The Code outlines the professional criteria that nurses, midwives, and nursing associates must meet in order to be registered to practice in the United Kingdom. It is organized around four themes: people first, practice successfully, maintain safety, and encourage professionalism and trust. The Code consists of six parts: a statement of principles; a description of the competencies required from nurses and midwives; requirements for registration; guidelines for conduct; codes of conduct for those who provide care or treatment within the scope of practice; and finally, an appendix containing examples of good practice.
Registration as a nurse or midwife will not guarantee that someone is competent to practise. In order to remain qualified, nurses and midwives must continue to develop their skills by attending educational courses and/or participating in professional development activities.
As a student you will be expected to adhere to the Code at all times while studying with us, whether you are learning in classroom settings or through online study programs. We believe this will help ensure the quality of education provided and protect the public interest.
The Code is considered mandatory and not optional for staff members.
The codes outline the legal obligations, as well as the professional behavior and conduct standards for all nurses and midwives in all practicing situations. The guidelines are vital for the professions because they assist nurses and midwives in carrying out their professional responsibilities in a safe manner. The codes also serve to protect patients, families, and the public.
By specifying the proper actions to be taken at each stage of care, the codes help ensure that patient safety is not compromised even under the most stressful circumstances. For example, when making decisions about how to manage a clinical situation involving conflict between patients' rights or wishes and those of others, nurses must consider both the long-term and short-term effects of their choices on themselves, other patients, and their careers.
The codes also provide guidance on such topics as confidentiality, communication, documentation, and evidence-based practice. By learning what behaviors are expected of them, nurses can carry out their duties within the context of good judgment and ethics.
Finally, the codes help establish clear expectations for nurses' conduct in different practice settings. In hospitals for example, it is important that nurses act with the highest degree of professionalism at all times so that patients, families, colleagues, and others working with them understand exactly how they want their care to be delivered. This ensures that the goals of care are met while minimizing any harm done to the patient.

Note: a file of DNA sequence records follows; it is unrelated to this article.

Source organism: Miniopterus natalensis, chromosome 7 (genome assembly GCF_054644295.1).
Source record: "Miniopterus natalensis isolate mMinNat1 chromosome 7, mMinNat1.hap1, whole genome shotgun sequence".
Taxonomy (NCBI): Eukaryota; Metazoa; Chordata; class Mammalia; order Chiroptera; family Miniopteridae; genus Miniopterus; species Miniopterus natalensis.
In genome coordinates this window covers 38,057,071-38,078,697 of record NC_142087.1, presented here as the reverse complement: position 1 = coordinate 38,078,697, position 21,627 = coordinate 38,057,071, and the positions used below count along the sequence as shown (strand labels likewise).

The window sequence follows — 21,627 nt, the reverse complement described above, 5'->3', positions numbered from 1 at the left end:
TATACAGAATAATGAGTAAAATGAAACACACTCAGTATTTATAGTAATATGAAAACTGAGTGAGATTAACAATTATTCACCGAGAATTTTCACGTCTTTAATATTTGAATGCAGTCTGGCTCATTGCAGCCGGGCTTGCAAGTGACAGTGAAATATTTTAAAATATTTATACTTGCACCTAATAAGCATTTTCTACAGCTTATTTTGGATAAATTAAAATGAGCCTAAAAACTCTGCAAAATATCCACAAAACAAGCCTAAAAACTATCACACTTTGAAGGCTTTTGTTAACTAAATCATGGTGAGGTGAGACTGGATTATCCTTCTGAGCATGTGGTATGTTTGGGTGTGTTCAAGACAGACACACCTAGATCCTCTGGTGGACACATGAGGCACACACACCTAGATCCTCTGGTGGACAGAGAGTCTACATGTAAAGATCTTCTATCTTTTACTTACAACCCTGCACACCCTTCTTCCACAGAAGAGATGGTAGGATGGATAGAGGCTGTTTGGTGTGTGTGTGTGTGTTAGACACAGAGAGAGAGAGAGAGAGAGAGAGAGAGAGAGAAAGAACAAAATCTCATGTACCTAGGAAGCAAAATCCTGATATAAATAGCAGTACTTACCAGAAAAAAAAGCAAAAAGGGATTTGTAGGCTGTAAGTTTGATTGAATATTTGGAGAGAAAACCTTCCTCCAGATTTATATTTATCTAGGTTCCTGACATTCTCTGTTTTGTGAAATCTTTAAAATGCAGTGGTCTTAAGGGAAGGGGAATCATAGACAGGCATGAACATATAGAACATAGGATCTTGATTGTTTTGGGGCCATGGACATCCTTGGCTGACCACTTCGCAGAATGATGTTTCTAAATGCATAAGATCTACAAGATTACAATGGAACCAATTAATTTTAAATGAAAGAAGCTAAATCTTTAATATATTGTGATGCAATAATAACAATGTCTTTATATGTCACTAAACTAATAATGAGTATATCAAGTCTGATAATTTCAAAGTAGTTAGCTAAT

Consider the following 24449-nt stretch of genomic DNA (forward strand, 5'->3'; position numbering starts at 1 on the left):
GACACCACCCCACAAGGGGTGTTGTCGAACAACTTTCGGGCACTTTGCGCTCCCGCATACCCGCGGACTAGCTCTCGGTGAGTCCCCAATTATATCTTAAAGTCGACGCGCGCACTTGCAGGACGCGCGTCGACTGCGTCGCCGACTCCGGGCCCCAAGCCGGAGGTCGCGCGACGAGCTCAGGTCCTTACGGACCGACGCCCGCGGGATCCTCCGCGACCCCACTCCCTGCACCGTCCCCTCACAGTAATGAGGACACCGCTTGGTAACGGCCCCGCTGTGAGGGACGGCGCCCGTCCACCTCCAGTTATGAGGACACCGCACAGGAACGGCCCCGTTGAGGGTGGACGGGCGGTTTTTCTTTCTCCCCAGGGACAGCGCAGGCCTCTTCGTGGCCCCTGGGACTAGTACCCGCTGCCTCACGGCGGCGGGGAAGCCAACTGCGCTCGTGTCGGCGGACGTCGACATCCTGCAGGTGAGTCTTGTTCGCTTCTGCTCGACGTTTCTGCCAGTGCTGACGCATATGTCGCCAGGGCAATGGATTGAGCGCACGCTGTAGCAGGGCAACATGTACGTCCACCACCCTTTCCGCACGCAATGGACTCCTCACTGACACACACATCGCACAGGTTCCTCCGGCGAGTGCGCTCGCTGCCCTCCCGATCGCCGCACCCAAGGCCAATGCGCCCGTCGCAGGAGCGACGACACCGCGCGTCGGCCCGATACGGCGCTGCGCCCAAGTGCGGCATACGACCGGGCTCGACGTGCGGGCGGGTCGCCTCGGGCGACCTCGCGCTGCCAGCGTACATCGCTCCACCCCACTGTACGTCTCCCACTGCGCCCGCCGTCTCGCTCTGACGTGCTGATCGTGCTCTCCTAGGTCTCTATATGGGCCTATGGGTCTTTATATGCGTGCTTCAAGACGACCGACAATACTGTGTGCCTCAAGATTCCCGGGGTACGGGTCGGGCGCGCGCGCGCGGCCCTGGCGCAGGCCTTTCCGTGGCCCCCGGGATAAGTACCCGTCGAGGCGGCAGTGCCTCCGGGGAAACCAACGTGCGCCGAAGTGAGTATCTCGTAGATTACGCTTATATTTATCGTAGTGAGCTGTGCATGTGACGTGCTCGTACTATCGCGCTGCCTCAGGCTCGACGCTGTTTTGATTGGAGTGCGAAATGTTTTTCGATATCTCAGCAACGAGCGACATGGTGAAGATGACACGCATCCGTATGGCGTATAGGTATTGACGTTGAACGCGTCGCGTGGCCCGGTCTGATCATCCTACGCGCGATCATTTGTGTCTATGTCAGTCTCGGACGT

Professional standards, which include codes of conduct, standards for practice, and codes of ethics, define the practice and behavior of nurses and midwives. They establish principles that guide what behaviors constitute acceptable practice.
In addition to setting a moral compass for their practices, nurses' professional standards also help guide them through laws and regulations that may be changing or being created as they go along. For example, health care reform has brought about changes to insurance coverage and benefits, which have influenced how nurses provide care. The standards ensure that nurses remain consistent in their practice so that patients do not experience discrimination due to a nurse's personal views.
Nursing professional standards may be national in scope (such as the Code of Ethics for Nurses published by the American Nurses Association) or state specific (such as the code of ethics for Louisiana nurses).
All states require nurses to have legal representation in order to certify them as licensed professionals. These attorneys serve as advocates for nurses before regulatory agencies and other courts. They can also provide advice on issues such as labor law violations, employment contracts, and union matters.
Nurses must comply with all laws and regulations to which they are subject as part of practicing medicine.